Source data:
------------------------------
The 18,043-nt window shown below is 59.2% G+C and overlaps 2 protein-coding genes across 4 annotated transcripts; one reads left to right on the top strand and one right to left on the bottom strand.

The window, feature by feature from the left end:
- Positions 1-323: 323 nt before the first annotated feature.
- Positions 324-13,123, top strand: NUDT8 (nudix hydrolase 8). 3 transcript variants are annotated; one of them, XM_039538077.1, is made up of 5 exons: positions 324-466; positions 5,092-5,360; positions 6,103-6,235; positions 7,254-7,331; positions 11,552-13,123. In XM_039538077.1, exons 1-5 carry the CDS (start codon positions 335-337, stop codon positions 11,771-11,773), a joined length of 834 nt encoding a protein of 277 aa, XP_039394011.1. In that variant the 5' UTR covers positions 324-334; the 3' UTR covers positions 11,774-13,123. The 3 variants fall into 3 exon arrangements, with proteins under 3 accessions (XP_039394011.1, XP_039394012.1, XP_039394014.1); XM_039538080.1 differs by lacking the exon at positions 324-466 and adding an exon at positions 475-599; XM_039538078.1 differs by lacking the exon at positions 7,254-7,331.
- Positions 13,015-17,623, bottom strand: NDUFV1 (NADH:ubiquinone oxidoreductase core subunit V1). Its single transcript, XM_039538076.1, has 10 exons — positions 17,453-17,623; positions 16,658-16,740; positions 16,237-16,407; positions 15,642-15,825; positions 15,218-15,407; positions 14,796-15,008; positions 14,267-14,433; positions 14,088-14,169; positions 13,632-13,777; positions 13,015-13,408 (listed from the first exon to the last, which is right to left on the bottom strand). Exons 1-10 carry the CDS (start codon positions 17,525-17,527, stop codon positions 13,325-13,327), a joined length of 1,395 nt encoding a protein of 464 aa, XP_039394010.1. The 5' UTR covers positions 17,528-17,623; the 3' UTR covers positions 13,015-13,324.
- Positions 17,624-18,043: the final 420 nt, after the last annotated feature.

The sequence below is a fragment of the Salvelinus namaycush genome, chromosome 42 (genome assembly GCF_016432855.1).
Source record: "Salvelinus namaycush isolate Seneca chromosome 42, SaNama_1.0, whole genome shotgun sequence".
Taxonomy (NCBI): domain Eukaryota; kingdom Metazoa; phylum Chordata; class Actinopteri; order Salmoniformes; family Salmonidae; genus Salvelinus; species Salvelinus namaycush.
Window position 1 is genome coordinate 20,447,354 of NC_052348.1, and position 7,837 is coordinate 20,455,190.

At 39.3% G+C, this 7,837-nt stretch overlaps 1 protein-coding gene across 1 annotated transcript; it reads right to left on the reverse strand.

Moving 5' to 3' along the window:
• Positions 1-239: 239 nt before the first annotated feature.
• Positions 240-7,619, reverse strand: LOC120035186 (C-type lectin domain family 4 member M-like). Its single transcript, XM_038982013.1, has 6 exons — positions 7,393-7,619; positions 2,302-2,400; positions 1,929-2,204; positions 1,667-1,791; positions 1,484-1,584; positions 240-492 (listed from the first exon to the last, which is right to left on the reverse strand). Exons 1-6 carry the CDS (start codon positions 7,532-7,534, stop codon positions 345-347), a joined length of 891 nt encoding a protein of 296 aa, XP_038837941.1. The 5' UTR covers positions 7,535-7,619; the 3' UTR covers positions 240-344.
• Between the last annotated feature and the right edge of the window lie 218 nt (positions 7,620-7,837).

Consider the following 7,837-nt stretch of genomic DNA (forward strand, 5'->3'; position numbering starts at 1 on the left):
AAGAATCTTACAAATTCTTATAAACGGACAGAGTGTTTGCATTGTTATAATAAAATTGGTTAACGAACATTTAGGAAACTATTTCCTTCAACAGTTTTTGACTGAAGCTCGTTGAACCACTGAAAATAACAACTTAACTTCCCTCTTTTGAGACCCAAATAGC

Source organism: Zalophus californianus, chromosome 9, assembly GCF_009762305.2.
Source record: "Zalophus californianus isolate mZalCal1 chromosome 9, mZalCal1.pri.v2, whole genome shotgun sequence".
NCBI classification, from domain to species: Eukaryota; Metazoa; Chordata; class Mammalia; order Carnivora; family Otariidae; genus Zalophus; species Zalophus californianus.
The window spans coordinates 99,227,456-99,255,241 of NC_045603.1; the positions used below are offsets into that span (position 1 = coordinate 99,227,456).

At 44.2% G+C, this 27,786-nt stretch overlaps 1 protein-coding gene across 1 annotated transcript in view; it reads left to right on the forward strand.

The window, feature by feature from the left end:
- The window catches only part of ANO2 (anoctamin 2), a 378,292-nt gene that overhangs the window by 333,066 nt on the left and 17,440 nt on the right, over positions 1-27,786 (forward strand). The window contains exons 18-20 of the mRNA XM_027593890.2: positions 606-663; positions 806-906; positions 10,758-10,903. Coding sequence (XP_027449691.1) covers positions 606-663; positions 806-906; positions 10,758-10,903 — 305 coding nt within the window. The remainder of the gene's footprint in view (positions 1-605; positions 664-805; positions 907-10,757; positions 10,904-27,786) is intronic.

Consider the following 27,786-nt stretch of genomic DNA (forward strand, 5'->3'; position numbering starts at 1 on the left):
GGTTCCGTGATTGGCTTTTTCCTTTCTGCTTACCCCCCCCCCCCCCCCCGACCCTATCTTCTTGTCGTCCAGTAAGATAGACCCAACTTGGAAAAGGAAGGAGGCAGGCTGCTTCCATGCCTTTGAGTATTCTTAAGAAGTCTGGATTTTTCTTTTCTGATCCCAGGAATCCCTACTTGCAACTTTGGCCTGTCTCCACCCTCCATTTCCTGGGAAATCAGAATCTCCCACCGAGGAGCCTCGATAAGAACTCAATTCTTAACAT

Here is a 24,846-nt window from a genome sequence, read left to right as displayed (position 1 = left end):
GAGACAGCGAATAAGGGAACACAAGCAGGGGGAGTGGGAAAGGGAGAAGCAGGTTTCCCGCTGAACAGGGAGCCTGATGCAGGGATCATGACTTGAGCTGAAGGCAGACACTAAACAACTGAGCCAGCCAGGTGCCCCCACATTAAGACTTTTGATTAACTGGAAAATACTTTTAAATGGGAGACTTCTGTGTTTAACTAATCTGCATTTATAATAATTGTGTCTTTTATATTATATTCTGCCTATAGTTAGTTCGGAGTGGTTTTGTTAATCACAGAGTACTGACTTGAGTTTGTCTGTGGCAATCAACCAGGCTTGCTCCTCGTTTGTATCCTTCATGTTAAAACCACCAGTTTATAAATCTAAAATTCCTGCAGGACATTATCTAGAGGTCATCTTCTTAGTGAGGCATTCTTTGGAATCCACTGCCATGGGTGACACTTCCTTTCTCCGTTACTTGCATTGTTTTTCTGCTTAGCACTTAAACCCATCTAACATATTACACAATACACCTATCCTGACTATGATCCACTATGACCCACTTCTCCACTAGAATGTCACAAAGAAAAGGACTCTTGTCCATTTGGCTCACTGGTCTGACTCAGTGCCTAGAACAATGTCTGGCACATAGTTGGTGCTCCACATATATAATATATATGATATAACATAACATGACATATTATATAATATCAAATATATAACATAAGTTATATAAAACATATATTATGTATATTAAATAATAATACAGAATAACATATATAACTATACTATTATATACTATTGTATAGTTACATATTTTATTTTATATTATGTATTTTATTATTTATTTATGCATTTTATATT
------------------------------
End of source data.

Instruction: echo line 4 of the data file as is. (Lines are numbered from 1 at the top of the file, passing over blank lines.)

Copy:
- Positions 324-13,123, top strand: NUDT8 (nudix hydrolase 8). 3 transcript variants are annotated; one of them, XM_039538077.1, is made up of 5 exons: positions 324-466; positions 5,092-5,360; positions 6,103-6,235; positions 7,254-7,331; positions 11,552-13,123. In XM_039538077.1, exons 1-5 carry the CDS (start codon positions 335-337, stop codon positions 11,771-11,773), a joined length of 834 nt encoding a protein of 277 aa, XP_039394011.1. In that variant the 5' UTR covers positions 324-334; the 3' UTR covers positions 11,774-13,123. The 3 variants fall into 3 exon arrangements, with proteins under 3 accessions (XP_039394011.1, XP_039394012.1, XP_039394014.1); XM_039538080.1 differs by lacking the exon at positions 324-466 and adding an exon at positions 475-599; XM_039538078.1 differs by lacking the exon at positions 7,254-7,331.